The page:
It comes after BP, Tesco and Esso have warned of a lack of fuel at a number of their forecourts as a result of the HGV driver shortage.
Shell said it was seeing increased demand for fuel at some of its petrol stations as worries over fuel running out of stock sent motorists to the pumps en masse to fill up their tanks since yesterday.
A spokesperson for the Anglo-Dutch oil group said: “We are seeing an increased demand today for fuel at some of our stations, which may in some instances result in larger queues.
“We are adapting our delivery schedules to ensure sufficient supplies for our customers.”
Motorists have been urged to fill up their tanks as normal, but hundreds of images have been uploaded to social media showing massive queues of cars outside forecourts.
Edmund King, president of breakdown and recovery service the AA, said that “there is no shortage of fuel”.
He said that thousands of forecourts are operating normally with just a few suffering temporary supply chain problems”.
Mr King added: “It is now clear that there have been occasional delays over recent weeks that have been managed with hardly anyone noticing. This was a manageable problem.”
The Road Haulage Association has attributed to the shortage of HGV drivers to the Covid pandemic, Brexit, and long-standing problems with pay and conditions that has seen many drivers leave the profession.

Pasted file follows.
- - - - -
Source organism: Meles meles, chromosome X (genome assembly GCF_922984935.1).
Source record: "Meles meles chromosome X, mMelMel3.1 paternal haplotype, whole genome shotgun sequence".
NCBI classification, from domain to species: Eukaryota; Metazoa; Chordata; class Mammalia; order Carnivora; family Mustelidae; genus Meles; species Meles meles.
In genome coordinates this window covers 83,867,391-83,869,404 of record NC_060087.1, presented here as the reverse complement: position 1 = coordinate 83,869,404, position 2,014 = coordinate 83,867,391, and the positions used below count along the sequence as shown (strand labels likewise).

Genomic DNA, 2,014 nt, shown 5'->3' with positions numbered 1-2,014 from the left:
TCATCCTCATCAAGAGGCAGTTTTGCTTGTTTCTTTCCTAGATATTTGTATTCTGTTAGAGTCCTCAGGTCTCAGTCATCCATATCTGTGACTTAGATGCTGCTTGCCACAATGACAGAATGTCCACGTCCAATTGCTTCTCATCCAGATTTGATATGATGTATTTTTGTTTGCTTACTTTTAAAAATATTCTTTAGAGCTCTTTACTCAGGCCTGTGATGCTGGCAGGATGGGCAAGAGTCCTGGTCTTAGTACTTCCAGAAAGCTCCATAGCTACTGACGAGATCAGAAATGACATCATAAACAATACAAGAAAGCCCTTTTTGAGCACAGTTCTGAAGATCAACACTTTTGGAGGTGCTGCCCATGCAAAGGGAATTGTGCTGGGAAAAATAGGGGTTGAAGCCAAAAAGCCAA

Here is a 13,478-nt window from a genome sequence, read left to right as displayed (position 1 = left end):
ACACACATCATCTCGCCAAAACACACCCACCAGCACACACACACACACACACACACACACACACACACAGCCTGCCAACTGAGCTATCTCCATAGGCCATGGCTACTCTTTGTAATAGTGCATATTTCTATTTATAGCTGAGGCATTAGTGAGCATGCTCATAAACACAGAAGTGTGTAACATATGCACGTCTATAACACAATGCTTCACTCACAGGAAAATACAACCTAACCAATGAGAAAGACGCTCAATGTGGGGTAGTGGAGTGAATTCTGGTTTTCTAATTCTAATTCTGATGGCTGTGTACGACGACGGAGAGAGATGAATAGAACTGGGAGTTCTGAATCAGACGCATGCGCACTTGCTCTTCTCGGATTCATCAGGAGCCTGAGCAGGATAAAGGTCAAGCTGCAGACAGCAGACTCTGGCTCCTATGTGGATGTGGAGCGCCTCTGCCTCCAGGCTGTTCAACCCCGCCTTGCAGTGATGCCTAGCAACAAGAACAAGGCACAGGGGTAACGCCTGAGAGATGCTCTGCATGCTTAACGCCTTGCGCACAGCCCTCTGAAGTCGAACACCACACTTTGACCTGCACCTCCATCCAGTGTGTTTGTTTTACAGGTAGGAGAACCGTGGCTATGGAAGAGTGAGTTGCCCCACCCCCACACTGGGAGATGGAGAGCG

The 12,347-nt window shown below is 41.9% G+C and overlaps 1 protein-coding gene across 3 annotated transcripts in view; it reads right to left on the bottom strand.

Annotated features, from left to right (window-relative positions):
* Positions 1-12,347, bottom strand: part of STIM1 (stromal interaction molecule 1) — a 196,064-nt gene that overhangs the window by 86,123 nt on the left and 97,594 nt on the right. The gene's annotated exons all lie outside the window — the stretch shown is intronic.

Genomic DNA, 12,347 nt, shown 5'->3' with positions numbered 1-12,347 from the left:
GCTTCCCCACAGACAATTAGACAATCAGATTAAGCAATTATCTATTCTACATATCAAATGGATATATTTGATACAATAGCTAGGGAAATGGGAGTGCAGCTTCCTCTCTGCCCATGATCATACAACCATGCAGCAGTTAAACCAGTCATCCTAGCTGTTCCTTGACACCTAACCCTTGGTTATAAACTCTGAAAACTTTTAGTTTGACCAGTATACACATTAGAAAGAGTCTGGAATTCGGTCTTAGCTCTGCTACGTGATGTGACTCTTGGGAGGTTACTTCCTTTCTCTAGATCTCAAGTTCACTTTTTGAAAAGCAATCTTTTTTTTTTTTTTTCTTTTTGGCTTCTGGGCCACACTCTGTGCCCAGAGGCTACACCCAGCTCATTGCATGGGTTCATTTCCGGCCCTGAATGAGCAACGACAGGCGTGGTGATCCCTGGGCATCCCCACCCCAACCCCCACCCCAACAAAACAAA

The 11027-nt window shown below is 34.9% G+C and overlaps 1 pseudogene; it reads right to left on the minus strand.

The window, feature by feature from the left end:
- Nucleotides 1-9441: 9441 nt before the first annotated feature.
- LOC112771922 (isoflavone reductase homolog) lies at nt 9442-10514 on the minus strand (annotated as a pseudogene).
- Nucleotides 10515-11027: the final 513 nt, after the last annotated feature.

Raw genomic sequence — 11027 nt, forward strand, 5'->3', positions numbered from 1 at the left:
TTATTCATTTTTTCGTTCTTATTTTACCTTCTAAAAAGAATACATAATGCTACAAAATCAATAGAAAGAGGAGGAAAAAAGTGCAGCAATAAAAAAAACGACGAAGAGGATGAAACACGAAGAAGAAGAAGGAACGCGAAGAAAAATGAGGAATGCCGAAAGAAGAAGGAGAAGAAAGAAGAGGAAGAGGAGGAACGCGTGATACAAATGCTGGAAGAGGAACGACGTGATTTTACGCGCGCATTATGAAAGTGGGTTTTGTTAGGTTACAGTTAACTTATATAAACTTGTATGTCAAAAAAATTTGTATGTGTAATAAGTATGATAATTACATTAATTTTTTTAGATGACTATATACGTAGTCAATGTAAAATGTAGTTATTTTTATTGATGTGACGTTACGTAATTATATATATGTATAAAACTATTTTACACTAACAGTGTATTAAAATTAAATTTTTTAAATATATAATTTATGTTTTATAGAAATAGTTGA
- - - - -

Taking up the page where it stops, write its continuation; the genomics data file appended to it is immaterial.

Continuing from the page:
Transport secretary Grant Shapps has not ruled out deploying the army to forecourts or relaxing post-Brexit visa rules to ease a shortfall of about 100,000 lorry drivers.
An anonymous ally of Boris Johnson is quoted by the Financial Times as saying that the PM “is completely fed up with bad headlines on this and wants it sorted and doesn’t care about visa limits any more”.
Rob Hollyman, director of Youngs Transportation and Logistics, has said that hauliers would breathe a “huge sigh of relief” if the government relaxes visa rules for lorry drivers.
He said: “It’s been very tough. We have been very short of drivers. It would be a godsend.”
Mr Hollyman added that it was “a very short-term, partial fix”, and called for 24-hour, seven-day-a-week testing of drivers to clear a backlog of 40,000 people waiting to obtain their HGV licences.
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